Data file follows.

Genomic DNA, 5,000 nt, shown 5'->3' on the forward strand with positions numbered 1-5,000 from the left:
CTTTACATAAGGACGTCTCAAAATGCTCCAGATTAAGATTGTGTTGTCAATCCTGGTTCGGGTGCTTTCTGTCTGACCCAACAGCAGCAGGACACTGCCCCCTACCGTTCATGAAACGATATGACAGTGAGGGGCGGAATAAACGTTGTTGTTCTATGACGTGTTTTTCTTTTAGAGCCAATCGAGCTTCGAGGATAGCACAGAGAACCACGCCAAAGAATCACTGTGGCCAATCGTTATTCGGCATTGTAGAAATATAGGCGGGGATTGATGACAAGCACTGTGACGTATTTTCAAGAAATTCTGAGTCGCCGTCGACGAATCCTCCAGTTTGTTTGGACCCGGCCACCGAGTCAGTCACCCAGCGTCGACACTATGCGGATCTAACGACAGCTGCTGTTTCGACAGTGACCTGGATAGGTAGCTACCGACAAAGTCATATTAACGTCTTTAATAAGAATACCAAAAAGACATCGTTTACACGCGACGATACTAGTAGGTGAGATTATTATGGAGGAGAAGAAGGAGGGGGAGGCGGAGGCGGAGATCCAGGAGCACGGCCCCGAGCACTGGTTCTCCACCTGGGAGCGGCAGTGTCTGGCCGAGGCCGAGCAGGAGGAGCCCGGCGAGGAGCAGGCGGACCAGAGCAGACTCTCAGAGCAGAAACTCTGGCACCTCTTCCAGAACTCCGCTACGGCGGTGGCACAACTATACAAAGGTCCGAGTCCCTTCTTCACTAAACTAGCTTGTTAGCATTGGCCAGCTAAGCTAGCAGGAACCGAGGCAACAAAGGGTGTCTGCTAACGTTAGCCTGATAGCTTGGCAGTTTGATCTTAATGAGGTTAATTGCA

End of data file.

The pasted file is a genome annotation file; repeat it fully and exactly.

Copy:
Genomic DNA, 5,000 nt, shown 5'->3' on the forward strand with positions numbered 1-5,000 from the left:
CTTTACATAAGGACGTCTCAAAATGCTCCAGATTAAGATTGTGTTGTCAATCCTGGTTCGGGTGCTTTCTGTCTGACCCAACAGCAGCAGGACACTGCCCCCTACCGTTCATGAAACGATATGACAGTGAGGGGCGGAATAAACGTTGTTGTTCTATGACGTGTTTTTCTTTTAGAGCCAATCGAGCTTCGAGGATAGCACAGAGAACCACGCCAAAGAATCACTGTGGCCAATCGTTATTCGGCATTGTAGAAATATAGGCGGGGATTGATGACAAGCACTGTGACGTATTTTCAAGAAATTCTGAGTCGCCGTCGACGAATCCTCCAGTTTGTTTGGACCCGGCCACCGAGTCAGTCACCCAGCGTCGACACTATGCGGATCTAACGACAGCTGCTGTTTCGACAGTGACCTGGATAGGTAGCTACCGACAAAGTCATATTAACGTCTTTAATAAGAATACCAAAAAGACATCGTTTACACGCGACGATACTAGTAGGTGAGATTATTATGGAGGAGAAGAAGGAGGGGGAGGCGGAGGCGGAGATCCAGGAGCACGGCCCCGAGCACTGGTTCTCCACCTGGGAGCGGCAGTGTCTGGCCGAGGCCGAGCAGGAGGAGCCCGGCGAGGAGCAGGCGGACCAGAGCAGACTCTCAGAGCAGAAACTCTGGCACCTCTTCCAGAACTCCGCTACGGCGGTGGCACAACTATACAAAGGTCCGAGTCCCTTCTTCACTAAACTAGCTTGTTAGCATTGGCCAGCTAAGCTAGCAGGAACCGAGGCAACAAAGGGTGTCTGCTAACGTTAGCCTGATAGCTTGGCAGTTTGATCTTAATGAGGTTAATTGCA